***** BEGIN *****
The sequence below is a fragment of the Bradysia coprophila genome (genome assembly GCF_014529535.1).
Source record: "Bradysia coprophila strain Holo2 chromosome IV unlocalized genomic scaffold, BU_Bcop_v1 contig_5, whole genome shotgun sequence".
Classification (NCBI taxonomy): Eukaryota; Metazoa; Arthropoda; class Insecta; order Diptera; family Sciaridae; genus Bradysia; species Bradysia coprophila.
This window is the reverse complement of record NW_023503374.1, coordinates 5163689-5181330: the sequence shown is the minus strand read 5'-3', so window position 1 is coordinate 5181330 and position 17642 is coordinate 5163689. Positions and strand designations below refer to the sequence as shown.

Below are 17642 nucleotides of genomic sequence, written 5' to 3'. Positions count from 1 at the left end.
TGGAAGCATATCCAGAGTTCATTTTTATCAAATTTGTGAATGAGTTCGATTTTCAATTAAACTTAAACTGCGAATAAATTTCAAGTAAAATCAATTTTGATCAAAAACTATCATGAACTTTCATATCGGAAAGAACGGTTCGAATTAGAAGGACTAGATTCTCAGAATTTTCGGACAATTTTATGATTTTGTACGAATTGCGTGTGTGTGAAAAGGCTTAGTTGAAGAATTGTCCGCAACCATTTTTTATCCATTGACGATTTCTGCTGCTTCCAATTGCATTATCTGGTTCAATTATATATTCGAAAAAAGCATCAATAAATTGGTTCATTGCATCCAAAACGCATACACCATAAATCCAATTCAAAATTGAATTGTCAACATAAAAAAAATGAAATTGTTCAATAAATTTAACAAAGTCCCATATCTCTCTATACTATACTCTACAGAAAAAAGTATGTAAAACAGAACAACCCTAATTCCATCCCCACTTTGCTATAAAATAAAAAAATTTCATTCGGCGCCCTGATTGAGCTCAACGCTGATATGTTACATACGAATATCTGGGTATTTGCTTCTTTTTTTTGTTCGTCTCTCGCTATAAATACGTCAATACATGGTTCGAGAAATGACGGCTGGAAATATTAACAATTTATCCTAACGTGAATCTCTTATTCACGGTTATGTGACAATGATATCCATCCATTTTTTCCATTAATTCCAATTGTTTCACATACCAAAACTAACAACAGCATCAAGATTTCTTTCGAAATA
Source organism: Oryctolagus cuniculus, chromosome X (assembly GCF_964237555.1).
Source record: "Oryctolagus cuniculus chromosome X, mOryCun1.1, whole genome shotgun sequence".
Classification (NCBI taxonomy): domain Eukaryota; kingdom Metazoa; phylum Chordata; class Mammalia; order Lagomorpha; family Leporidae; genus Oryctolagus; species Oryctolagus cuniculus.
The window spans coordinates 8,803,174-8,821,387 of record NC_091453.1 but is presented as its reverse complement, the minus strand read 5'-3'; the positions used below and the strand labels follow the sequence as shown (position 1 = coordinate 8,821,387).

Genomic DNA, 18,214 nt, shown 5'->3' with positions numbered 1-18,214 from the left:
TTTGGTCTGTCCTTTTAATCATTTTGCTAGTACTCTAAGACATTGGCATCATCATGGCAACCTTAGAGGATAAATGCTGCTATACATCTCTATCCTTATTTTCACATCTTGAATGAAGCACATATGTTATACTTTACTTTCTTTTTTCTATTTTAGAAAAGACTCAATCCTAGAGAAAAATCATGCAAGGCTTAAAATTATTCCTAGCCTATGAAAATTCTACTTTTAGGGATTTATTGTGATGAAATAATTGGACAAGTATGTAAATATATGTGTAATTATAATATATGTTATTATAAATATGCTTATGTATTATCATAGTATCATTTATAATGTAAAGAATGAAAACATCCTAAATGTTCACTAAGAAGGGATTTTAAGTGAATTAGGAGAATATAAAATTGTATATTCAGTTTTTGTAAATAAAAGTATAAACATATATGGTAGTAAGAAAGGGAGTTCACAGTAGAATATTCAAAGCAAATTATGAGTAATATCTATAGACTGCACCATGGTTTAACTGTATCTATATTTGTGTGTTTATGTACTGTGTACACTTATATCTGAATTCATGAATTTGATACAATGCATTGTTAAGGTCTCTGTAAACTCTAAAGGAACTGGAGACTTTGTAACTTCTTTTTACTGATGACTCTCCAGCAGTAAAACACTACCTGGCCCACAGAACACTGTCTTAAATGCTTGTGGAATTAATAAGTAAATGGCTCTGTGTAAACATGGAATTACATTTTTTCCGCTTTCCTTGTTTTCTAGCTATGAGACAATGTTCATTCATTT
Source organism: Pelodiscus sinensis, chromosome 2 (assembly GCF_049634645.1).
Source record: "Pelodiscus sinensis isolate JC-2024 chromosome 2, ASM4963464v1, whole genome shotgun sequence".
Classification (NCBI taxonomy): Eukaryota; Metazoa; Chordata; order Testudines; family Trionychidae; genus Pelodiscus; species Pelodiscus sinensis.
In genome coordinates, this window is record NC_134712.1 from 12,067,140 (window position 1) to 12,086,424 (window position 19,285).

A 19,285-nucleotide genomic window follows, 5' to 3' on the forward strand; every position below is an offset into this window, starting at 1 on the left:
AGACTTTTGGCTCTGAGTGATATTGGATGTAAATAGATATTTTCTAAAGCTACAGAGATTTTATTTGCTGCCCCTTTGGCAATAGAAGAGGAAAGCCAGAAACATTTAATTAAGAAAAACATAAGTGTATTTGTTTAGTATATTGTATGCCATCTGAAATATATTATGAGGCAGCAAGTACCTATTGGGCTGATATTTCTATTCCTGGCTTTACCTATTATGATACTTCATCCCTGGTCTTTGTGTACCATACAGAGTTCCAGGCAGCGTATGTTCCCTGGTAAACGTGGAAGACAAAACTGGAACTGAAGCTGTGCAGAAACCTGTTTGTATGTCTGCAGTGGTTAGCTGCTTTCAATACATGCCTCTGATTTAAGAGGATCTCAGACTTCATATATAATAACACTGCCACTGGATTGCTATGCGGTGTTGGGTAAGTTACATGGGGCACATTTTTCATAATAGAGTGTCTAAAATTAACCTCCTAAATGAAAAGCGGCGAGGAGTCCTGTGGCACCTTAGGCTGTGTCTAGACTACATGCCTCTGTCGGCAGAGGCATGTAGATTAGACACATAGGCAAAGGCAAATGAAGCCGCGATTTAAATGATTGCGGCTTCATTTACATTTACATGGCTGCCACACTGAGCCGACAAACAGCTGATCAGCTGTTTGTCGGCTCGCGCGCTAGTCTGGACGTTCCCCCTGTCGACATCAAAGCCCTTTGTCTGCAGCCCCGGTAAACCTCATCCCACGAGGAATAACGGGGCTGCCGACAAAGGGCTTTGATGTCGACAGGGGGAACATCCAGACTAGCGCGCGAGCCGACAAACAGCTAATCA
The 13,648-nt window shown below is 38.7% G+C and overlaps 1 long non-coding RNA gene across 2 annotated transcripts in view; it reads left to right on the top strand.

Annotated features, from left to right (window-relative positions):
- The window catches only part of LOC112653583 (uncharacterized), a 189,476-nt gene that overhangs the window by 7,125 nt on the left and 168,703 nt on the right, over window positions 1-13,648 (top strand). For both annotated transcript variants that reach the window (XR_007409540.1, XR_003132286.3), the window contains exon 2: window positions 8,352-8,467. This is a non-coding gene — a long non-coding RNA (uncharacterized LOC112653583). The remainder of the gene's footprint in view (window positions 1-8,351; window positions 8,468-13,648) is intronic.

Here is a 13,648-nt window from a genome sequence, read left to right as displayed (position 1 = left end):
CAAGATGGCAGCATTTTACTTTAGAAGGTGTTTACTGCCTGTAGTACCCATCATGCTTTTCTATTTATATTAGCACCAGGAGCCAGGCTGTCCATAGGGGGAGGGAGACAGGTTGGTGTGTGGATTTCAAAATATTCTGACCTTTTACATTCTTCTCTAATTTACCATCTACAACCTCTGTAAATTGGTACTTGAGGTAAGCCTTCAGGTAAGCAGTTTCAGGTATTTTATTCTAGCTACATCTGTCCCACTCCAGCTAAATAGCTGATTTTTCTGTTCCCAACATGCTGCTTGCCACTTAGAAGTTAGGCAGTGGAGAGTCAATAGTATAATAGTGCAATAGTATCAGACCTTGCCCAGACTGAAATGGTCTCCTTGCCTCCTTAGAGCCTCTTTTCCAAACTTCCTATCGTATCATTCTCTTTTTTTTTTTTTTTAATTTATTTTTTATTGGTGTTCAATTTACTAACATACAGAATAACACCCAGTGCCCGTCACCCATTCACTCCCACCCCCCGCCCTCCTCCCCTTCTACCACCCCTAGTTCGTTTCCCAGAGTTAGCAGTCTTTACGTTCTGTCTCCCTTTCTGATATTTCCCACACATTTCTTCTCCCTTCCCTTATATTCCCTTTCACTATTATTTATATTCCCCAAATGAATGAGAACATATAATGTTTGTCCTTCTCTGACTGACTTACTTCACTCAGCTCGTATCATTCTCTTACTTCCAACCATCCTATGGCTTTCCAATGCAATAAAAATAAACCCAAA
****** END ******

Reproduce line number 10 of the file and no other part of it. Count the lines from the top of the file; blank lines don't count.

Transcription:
The window spans coordinates 8,803,174-8,821,387 of record NC_091453.1 but is presented as its reverse complement, the minus strand read 5'-3'; the positions used below and the strand labels follow the sequence as shown (position 1 = coordinate 8,821,387).